Connecticut Personal
Injury Attorneys
New Haven, Connecticut | Weber & Rubano Law Firm

How Do You Know If You Have a Medical Malpractice Case?

March 8, 2024Articles

We place a tremendous amount of trust in our doctors, assuming that we’ll always receive their absolute best efforts to treat our injuries and medical conditions. Unfortunately, doctors sometimes fail to live up to the standards set by the medical community and the result is a serious injury to a patient. When a doctor, nurse, or other healthcare provider gives substandard care, it can become a medical malpractice case if the patient suffers an injury with physical and financial consequences due to the error. These consequences are known as “damages” in a medical malpractice claim in New Haven.

Not all negative outcomes of medical treatment constitute malpractice. You may be unhappy with the results of a surgery or medical procedure, or you reacted badly to a doctor-prescribed medication, but is it malpractice? How do you know if you received substandard treatment and are a victim of medical malpractice?

What Constitutes Medical Malpractice?

Not every unhappy patient recovers compensation. In order for a negative medical outcome to be a case of malpractice, the injury victim must prove the following:


  • A doctor/patient relationship was in place at the time the malpractice occurred
  • The medical provider owed a duty of care to treat the patient to the standard of care accepted by the medical community
  • The provider breached their duty through negligence or a medical mistake
  • The negligent breach of duty caused an injury
  • The injury victim suffered damages such as additional medical costs and pain and suffering

If a case meets the above legal requirements for medical malpractice, the provider is responsible for the injuries and damages to the patient. In a successful medical malpractice claim, the provider’s malpractice insurance compensates the victim for their damages, including medical expenses, lost wages, and compensation for pain and suffering. In some cases, other damages apply such as disfigurement compensation or compensation for limb loss or diminished quality of life. If the malpractice results in death, family members may recover additional compensation and a sense of justice and accountability through a wrongful death claim against the negligent practitioner.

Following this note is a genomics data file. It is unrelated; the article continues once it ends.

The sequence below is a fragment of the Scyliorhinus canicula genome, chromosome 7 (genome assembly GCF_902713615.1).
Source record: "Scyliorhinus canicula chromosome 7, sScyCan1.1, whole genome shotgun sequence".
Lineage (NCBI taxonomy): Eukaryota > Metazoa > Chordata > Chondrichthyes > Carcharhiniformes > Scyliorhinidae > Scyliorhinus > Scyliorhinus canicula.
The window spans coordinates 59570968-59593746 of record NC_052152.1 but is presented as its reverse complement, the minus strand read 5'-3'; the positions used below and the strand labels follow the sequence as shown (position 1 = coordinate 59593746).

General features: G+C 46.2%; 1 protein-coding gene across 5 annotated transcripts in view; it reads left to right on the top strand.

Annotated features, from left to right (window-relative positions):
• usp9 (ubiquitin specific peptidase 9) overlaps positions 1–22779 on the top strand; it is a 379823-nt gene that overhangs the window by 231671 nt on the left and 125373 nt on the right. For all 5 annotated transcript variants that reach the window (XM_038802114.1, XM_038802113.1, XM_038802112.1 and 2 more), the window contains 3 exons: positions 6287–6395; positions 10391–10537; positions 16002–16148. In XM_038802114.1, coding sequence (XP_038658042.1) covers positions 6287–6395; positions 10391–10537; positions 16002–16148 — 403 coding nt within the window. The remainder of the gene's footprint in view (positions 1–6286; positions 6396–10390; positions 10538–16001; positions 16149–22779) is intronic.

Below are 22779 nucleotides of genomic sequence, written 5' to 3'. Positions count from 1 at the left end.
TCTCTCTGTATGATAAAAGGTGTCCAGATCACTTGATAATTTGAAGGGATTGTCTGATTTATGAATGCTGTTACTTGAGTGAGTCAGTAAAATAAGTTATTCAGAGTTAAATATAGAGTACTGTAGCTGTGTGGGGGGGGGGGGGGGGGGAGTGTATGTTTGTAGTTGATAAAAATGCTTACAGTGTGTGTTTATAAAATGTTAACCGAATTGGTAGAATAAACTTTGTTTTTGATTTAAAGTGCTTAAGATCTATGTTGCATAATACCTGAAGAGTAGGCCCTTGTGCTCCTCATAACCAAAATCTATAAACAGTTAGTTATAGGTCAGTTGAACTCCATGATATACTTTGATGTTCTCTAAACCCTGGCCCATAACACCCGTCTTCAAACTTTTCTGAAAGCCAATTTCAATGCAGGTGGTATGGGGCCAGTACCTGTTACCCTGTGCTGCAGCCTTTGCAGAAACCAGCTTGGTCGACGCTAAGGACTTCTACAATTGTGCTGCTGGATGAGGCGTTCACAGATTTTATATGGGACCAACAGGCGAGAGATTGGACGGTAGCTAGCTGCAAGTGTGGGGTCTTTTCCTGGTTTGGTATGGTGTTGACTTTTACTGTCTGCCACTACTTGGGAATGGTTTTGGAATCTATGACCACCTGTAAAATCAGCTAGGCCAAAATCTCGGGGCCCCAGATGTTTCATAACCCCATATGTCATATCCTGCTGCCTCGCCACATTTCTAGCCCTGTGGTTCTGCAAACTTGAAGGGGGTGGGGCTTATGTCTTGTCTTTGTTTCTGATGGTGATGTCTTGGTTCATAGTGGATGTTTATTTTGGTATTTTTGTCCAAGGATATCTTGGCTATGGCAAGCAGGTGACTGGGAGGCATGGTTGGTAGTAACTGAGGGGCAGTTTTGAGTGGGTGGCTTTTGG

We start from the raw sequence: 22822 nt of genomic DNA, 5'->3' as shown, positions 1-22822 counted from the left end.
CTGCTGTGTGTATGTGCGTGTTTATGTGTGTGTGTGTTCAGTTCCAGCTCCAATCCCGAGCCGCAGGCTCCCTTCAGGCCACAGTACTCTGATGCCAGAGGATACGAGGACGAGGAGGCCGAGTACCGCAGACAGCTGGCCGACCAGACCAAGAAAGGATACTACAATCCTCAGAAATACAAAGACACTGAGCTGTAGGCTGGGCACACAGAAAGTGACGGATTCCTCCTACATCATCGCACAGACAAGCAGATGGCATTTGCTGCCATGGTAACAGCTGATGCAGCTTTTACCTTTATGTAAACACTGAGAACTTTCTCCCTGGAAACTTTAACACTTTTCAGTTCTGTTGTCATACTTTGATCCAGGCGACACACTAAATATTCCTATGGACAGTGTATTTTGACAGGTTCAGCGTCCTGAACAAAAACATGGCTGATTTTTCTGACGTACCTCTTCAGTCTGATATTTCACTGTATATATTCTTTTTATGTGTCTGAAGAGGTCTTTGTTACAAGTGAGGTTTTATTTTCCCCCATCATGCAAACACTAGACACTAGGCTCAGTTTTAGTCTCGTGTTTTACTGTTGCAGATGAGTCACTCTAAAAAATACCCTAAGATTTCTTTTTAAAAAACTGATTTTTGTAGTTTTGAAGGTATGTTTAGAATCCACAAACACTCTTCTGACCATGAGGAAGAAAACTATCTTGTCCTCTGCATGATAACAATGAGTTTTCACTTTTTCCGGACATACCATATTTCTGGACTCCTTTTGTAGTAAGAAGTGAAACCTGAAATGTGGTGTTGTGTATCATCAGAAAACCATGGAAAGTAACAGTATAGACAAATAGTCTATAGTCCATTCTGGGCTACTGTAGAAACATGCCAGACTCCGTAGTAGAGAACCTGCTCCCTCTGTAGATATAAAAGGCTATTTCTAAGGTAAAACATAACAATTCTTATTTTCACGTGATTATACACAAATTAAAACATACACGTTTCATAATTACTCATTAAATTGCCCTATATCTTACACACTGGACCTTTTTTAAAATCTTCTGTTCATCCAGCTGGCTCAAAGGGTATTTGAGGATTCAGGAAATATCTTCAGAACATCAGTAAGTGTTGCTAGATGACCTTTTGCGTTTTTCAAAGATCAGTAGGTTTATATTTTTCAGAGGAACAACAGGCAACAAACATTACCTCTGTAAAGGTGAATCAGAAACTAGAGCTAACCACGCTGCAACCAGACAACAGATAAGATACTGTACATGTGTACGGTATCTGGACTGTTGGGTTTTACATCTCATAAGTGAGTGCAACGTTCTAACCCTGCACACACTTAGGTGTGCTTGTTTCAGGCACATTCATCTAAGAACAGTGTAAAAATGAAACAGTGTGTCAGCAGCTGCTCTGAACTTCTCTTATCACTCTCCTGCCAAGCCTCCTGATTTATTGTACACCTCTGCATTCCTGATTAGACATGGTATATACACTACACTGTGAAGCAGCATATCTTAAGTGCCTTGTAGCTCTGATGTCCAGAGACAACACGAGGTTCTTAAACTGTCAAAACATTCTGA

Common Types of Medical Malpractice

A 2016 study suggested that medical malpractice is the third leading cause of death in the United States. Although the medical profession now disputes the method and results of this study, it remains clear that medical malpractice remains an all-too-common problem in medical facilities throughout the U.S. Common types of medical malpractice include the following:

  • Misdiagnosis
  • Missed diagnosis
  • Delayed diagnosis
  • Medication mistakes
  • Surgical errors including wrong-site/wrong-side/wrong-patient surgeries and surgical implements left behind
  • Anesthesia errors
  • Lack of informed consent
  • Inadequate post-surgical care or followup

The medical community considers wrong-side, wrong-site, and wrong-patient surgeries to be “Never Events,” yet an alarming number of these Never Events occur each year.

What Are the Warning Signs of Medical Malpractice?

It’s all too easy to blindly trust our medical professionals, but mistakes happen. Not all providers quickly identify and admit to their errors. After receiving medical care, it’s important to watch for warning signs of medical malpractice. Some signs that your doctor’s care constitutes negligence include the following:

  • Your surgery, medication, or medical procedure didn’t help you
  • Your symptoms worsened after receiving treatment or you developed new symptoms
  • Your medical provider doesn’t respond to your concerns or follow up with you on your questions
  • You developed a post-surgical infection or complication

When medical malpractice cases come to court, the judge instructs the jury to ask the question, “Would another, reasonable doctor have acted the same under the same circumstances?” If the answer is no, then the doctor committed medical malpractice and is liable for the victim’s damages.